Notebook: Brian Kelly downplays effects uptempo offenses may have on his Notre Dame defense
The fourth time — not the third — was the charm. Or, perhaps rather, the breaking point.
After dancing around the tempo question the first three times he was pressed with at his weekly Tuesday press conference, Notre Dame head football coach Brian Kelly came out swinging.
“They get the rest of their career to rest,” Kelly said of the high volume of reps his starting linebackers and secondary have been taking and likely will sustain again Saturday against tempo-happy Wake Forest (2-1).
Kickoff for the first road game of the season for the eighth-ranked Irish (3-0) is noon EDT. ABC has the telecast.
The Demon Deacons ran off a school-record 105 offensive plays Thursday night in a 41-34 loss to Boston College. That puts Wake at No. 2 nationally in average offensive plays per game (93.3), behind only Texas Tech (93.7). The national average is 71.3.
Two other teams among the top seven nationally, Northwestern (fourth at 87.0) and Syracuse (seventh at 85.3), pop up on the Irish schedule in November.
Ball State, eighth at 82.7, is in the rear-view mirror, having logged 97 against the Irish on Sept. 8. That’s a school record for the most ever against an ND defense.
Linebackers Te’von Coney and Drue Tranquill, safeties Alohi Gilman and Jalen Elliott and cornerbacks Julian Love and Tory Pride Jr., have rarely come off the field this season.
“I mean, they’re young,” Kelly continued of his professed comfort level with very limited substitutions to date in the back seven of the ND defense. “I think we do a great job with taking care of our players, making sure that they’re getting treatment.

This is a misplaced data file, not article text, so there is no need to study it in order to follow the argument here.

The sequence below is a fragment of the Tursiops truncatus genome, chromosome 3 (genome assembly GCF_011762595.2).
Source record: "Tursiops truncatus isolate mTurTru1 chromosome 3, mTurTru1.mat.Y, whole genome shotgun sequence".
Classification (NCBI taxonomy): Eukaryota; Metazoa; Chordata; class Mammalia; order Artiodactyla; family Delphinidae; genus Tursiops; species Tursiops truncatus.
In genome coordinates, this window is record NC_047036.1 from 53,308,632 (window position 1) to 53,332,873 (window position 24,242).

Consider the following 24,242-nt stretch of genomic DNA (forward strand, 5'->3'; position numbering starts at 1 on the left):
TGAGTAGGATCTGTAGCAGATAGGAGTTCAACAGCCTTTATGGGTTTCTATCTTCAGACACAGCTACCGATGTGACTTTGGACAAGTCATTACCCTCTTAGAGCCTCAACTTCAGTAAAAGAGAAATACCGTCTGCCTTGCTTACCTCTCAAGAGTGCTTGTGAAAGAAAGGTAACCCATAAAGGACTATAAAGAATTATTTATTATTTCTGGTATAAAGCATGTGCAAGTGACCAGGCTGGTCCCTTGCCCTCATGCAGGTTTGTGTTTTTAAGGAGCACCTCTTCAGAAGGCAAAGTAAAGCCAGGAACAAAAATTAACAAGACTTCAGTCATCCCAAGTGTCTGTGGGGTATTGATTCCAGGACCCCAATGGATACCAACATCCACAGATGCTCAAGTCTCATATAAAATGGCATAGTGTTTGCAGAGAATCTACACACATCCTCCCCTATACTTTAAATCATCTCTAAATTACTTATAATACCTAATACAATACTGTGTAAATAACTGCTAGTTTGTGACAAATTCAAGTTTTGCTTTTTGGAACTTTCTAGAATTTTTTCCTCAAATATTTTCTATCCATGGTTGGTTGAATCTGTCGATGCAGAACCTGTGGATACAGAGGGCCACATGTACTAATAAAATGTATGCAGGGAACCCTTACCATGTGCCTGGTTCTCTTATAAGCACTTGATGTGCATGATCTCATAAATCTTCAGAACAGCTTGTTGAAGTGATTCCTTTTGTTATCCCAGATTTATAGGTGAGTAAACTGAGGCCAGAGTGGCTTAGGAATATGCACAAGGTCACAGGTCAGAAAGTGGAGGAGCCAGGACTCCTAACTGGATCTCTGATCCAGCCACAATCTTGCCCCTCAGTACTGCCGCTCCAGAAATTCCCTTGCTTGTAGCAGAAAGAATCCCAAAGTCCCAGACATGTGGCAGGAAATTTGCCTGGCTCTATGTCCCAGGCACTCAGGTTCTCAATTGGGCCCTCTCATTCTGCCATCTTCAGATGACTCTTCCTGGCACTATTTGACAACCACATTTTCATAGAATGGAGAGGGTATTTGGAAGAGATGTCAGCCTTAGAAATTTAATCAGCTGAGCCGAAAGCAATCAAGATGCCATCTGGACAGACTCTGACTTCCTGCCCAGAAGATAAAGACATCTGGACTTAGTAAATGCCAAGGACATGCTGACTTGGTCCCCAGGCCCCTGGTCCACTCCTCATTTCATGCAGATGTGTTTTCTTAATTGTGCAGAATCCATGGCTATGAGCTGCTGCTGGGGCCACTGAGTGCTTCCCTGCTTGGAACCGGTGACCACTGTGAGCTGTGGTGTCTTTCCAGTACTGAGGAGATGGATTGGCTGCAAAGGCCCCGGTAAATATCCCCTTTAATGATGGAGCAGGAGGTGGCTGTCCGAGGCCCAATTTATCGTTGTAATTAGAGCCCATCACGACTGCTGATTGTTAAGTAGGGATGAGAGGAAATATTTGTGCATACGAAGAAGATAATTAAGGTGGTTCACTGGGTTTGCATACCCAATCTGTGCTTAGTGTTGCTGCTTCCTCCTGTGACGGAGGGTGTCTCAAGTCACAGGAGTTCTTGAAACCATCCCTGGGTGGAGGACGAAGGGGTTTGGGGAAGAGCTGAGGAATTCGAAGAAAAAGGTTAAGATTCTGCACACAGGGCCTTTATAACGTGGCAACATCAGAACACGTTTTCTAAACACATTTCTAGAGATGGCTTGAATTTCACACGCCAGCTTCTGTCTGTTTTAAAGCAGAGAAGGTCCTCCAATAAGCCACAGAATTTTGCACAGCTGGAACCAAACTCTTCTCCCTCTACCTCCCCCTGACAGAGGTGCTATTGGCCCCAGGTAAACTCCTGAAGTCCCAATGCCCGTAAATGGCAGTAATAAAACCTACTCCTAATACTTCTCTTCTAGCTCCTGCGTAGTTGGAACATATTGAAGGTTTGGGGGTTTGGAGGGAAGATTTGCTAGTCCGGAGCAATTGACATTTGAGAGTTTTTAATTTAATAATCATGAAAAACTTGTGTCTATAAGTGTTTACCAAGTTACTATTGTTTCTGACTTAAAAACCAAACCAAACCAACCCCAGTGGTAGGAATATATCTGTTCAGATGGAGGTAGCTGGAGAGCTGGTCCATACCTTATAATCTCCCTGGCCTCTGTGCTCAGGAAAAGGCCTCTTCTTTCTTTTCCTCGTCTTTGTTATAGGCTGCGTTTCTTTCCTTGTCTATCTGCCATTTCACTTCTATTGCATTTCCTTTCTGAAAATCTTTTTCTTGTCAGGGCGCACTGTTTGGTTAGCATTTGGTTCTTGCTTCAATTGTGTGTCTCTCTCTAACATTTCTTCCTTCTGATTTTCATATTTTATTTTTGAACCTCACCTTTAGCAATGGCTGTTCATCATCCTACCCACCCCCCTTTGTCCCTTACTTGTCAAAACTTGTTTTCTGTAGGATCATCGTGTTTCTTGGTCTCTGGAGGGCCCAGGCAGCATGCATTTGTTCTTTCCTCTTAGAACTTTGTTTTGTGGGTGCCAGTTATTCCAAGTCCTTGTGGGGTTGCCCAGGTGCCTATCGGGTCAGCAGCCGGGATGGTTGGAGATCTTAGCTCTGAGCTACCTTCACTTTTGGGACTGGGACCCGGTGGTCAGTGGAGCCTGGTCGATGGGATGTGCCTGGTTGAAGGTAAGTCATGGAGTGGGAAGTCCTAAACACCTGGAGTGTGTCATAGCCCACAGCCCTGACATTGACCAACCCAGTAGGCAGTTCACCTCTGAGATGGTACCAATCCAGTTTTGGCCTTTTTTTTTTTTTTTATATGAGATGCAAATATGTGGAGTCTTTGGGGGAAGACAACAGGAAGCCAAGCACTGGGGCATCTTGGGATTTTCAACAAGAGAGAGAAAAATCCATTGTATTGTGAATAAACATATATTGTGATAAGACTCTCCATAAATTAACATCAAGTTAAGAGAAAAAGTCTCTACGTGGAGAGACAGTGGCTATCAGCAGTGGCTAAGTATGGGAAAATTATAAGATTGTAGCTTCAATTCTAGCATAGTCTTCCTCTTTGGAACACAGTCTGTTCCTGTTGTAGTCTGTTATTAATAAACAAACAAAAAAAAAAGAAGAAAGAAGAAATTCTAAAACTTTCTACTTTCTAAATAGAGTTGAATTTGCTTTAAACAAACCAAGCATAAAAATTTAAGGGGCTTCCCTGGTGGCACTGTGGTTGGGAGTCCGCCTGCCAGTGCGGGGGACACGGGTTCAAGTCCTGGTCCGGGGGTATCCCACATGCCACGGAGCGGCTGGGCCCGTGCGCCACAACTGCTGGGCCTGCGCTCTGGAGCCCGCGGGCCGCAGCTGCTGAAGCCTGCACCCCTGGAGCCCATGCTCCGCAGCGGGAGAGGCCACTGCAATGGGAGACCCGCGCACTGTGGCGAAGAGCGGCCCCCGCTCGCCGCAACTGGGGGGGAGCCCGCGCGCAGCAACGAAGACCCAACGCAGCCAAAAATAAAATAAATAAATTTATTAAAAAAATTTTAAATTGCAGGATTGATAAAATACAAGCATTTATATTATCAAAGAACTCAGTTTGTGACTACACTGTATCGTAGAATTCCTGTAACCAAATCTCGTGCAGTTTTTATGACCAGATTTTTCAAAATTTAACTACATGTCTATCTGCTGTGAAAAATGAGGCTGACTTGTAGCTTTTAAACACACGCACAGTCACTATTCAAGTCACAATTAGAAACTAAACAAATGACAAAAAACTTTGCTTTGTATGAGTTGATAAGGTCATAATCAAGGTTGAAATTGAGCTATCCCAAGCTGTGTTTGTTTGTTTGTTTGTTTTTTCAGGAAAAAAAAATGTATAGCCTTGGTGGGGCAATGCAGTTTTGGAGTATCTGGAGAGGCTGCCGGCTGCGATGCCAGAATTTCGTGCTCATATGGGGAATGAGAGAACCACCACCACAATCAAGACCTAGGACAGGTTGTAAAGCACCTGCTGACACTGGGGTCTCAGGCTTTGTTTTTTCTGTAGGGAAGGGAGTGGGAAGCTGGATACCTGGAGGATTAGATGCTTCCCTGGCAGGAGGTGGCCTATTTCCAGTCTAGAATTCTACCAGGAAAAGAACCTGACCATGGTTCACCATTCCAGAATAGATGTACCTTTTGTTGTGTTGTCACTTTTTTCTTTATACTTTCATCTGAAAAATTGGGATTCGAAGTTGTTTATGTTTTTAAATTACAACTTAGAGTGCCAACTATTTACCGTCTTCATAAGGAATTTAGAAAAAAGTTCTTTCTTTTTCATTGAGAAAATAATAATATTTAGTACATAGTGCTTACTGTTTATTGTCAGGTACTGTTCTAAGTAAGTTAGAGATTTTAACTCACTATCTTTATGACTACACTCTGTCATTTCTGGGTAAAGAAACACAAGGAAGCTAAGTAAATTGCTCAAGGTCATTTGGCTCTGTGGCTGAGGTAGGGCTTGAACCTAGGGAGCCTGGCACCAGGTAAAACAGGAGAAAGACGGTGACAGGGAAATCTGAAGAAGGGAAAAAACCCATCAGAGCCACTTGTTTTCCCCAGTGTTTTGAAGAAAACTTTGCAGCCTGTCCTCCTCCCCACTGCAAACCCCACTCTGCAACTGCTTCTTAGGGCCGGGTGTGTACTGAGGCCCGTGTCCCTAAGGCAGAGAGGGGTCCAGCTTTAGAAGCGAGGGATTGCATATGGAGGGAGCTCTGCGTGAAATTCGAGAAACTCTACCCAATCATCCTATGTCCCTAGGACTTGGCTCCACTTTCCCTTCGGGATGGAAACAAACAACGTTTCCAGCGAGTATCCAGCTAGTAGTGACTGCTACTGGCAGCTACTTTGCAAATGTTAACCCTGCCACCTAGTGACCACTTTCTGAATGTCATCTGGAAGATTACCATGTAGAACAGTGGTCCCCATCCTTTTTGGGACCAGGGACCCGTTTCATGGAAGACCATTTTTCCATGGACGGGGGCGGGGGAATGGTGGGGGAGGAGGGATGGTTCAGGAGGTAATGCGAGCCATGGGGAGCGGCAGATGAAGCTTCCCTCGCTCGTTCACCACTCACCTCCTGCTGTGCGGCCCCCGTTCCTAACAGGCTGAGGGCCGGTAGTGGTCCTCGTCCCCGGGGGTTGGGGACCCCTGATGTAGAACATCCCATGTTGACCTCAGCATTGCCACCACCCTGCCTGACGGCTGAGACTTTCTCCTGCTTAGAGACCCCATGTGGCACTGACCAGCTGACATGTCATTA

“But we might be making a little bit too much of how many reps they’re getting.”
Maybe we are.
Irish defensive coordinator Clark Lea and predecessor Mike Elko have been dealing with spread and uptempo concepts since they started coaching and didn’t have to reinvent themselves the way say, former Irish defensive coordinator Brian VanGorder tried to.
The Irish did win VanGorder’s first encounter with an uptempo team — North Carolina, in game 6 of the 2014 season — but barely. The Tar Heels ran 84 offensive plays in a 50-43 ND win.
Notre Dame had held every one of its first five opponents to 17 points or fewer prior to the North Carolina game that 2014 season. Inclusive of the matchup with the Tar Heels, every ND opponent scored at least 31 points in each of the remaining games that season.
More significantly, Notre Dame never won another game with VanGorder running the defense in which the opposition ran 80 plays or more (0-4).
Since VanGorder was purged four games into the 2016 season, Notre Dame has played six games in which its defense was on the field for 80 plays or more. and the Irish have won all six, including a 48-37 decision over Wake Forest last season at Notre Dame Stadium (88 plays).
“I think we’ve got a good team, and I want to keep the good players on the field as long as I can,” Kelly said. “If we can find ways, certainly — and I’m not trying to be a wise guy with this — but I want to keep our players on the field. If we can find spots to get them off — well, other than that, let’s go play.”
The waiting game
Irish senior running back Dexter Williams has been dropping some not-so-subtle indications about his return to the active roster, still expected to be Sept. 29 against Stanford.